We welcome representatives from several Black Colleges and Universities (HBCUs). Indeed, some participants will be introduced to HBCUs and the opportunities available at these institutions. These representatives will share important transfer/admissions information. This session is designed to create critical thought, provide insights, and foster conversations about the importance of preparing (early) to transfer to a university.

Session Facilitator:

Brother Dia Camara (BMQFG - HFC)

Session E: Kujichagulia; 2:00 p.m. - 2:45 p.m.

Session Presenter:

Brother Dia Camara (BMQFG – Henry Ford College)

Session Title:

Navigating College during a Pandemic: A Critical Conversation & Student Insights

Session Description:

Brother Dia Camara (BMQFG) will provide critical insights into what it has been like to successfully complete his first year of college during a pandemic (virtually). This talk will provide critical academic and social survival/success tools that will assist faculty and students in developing techniques to thrive (academically) amid a pandemic.

Session F: Nia; 2:50 p.m. - 3:50 p.m.

Session Presenter:

Kim Connell (Author, A Blessing in Every Lesson: What I Have Learned on This Journey Called Life)

Session Title:

Journeying through Journaling: Using Critical Autoethnography as a Roadmap for Self-Reflection

Session Description:

This session will focus on how journaling and using similar means to document thoughts, feelings, and attitudes can be used as a form of self-reflection and self-healing. The presenter will share her experience with journaling, and subsequently publishing her autoethnographic writings into a book of life lessons she learned while going through a “rough patch” in her life.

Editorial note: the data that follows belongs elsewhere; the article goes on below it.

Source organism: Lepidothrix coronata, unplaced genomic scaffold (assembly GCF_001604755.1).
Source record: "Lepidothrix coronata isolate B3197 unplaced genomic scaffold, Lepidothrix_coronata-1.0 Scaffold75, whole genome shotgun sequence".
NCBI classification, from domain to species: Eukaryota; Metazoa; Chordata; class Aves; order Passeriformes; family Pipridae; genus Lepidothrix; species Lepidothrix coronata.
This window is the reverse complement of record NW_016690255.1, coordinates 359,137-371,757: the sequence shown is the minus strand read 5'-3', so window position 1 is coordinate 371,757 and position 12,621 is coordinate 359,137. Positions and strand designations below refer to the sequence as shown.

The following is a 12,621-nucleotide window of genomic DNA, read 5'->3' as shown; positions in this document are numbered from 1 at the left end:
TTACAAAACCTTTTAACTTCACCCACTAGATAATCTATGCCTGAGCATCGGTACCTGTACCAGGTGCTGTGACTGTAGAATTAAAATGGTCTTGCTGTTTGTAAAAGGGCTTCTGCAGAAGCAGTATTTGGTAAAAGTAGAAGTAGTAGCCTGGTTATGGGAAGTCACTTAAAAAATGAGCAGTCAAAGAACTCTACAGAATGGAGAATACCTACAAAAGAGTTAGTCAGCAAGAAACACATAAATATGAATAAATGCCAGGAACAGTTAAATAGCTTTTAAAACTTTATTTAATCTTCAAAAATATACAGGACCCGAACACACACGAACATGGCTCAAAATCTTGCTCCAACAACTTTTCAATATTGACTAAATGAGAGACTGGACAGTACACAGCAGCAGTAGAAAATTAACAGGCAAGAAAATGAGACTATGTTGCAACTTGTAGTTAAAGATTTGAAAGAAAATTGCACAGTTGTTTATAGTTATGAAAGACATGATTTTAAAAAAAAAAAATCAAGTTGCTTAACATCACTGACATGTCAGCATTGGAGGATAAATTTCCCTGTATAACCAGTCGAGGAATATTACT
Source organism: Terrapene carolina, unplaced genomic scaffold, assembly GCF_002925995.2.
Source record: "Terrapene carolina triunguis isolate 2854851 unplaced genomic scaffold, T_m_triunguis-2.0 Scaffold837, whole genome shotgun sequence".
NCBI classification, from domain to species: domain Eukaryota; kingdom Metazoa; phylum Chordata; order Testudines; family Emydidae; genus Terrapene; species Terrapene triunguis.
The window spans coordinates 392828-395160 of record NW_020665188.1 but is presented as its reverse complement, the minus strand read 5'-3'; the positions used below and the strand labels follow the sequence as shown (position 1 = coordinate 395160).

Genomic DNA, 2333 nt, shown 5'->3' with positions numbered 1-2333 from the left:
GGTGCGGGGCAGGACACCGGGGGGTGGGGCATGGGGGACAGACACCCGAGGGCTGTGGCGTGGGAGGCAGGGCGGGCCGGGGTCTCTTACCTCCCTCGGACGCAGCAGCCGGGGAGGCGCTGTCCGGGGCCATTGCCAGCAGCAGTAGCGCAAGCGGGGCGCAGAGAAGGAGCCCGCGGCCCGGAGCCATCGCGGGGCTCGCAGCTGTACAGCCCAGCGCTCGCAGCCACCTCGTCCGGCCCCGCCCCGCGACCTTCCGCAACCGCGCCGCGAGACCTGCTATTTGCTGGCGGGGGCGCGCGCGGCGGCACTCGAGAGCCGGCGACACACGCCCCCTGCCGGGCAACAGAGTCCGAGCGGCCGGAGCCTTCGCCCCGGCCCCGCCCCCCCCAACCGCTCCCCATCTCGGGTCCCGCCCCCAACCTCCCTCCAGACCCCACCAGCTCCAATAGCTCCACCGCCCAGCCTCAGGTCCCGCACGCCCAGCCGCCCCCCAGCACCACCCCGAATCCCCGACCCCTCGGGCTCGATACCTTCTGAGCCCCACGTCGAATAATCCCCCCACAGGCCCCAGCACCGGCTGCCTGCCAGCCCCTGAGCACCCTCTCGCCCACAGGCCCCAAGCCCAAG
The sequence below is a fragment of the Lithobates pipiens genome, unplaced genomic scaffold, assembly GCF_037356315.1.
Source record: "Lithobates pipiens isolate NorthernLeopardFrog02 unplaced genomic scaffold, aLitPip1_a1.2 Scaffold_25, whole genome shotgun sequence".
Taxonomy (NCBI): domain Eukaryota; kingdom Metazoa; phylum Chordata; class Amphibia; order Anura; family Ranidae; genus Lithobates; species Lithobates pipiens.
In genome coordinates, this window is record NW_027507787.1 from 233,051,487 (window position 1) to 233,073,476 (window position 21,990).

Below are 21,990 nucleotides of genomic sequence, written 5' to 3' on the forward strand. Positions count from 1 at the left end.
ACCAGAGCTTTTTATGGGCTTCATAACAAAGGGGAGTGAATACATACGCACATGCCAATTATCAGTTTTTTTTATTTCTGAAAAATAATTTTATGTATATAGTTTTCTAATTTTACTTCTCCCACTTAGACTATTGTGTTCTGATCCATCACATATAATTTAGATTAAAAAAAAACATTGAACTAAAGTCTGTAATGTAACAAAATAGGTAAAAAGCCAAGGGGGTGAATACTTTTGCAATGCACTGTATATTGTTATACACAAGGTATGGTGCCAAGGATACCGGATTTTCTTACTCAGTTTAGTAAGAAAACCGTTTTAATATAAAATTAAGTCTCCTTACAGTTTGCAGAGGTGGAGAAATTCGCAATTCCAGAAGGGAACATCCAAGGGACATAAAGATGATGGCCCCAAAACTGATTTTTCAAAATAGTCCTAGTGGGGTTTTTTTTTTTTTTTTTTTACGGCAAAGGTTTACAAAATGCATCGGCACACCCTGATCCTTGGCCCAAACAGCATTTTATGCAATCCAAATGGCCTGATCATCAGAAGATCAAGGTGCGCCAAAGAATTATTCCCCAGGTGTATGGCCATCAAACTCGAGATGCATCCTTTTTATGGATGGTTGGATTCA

Session Facilitator:

Brother Dia Camara (BMQFG-HFC)

SCHEDULE: Friday, April 16, 2021 - Sankofa Keynote Address

Sankofa Keynote Address; 4:00 p.m.

“Strategies for Reimagining the Black Scholar as Cool”

Dr. Theodore Ransaw

Akwaaba: Morning Opening & Greetings; 8:30 a.m. - 8:55 a.m.

Kalvin DaRonne Harvell, Ph.D., Ed.S. (BMQFG)

Building: Culture
Dr. Harvell will provide an overview of sessions and show informational videos from various organizations, Henry Ford College departments, and colleges/universities connected with the Second Annual Black Male Retention & Success Conference.

Session A: Imani; 9:00 a.m. - 9:45 a.m.

Session Presenter:

Quan Neloms (I am In Demand)

Session Title:

Engaging Black Men Across School and Community

Session Description:

If you don’t initiate the young men into the tribe, they will burn the village down to feel the warmth.” This proverb reflects the desire we see from many of our men to have safe, positive, uplifting and engaging experiences within our schools and communities. This workshop will discuss the use of culturally relevant and student-centered tools that can be implemented to improve the engagement of Black men and boys.

Session B: Ujima; 10:00 a.m. - 11:00 a.m.

Session Presenters:

Randall Massey (District Recruiter – Alabama State University)
Katherine Hatchell (The Building, Recruitment, Enrollment and Discovery Services Office -B.R.E.D.S.- Kentucky State University)

Session Title:

Academic Excellence in Action: A Tour of Black Colleges (Part 2)

Session Description:

We welcome representatives from several Black Colleges and Universities (HBCUs). Indeed, some participants will be introduced to HBCUs and the opportunities available at these institutions. These representatives will share important transfer/admissions information. This session is designed to create critical thought, provide insights, and foster conversations about the importance of preparing (early) to transfer to a university.

Session C: Kuumba; 11:05 a.m. - 12:00 p.m.

Session Presenter:

Sister Alanna Schwartz (BMQFG – Henry Ford College)

Session Title:

Exploring the Black Panthers through Art & Word Power

Session Description: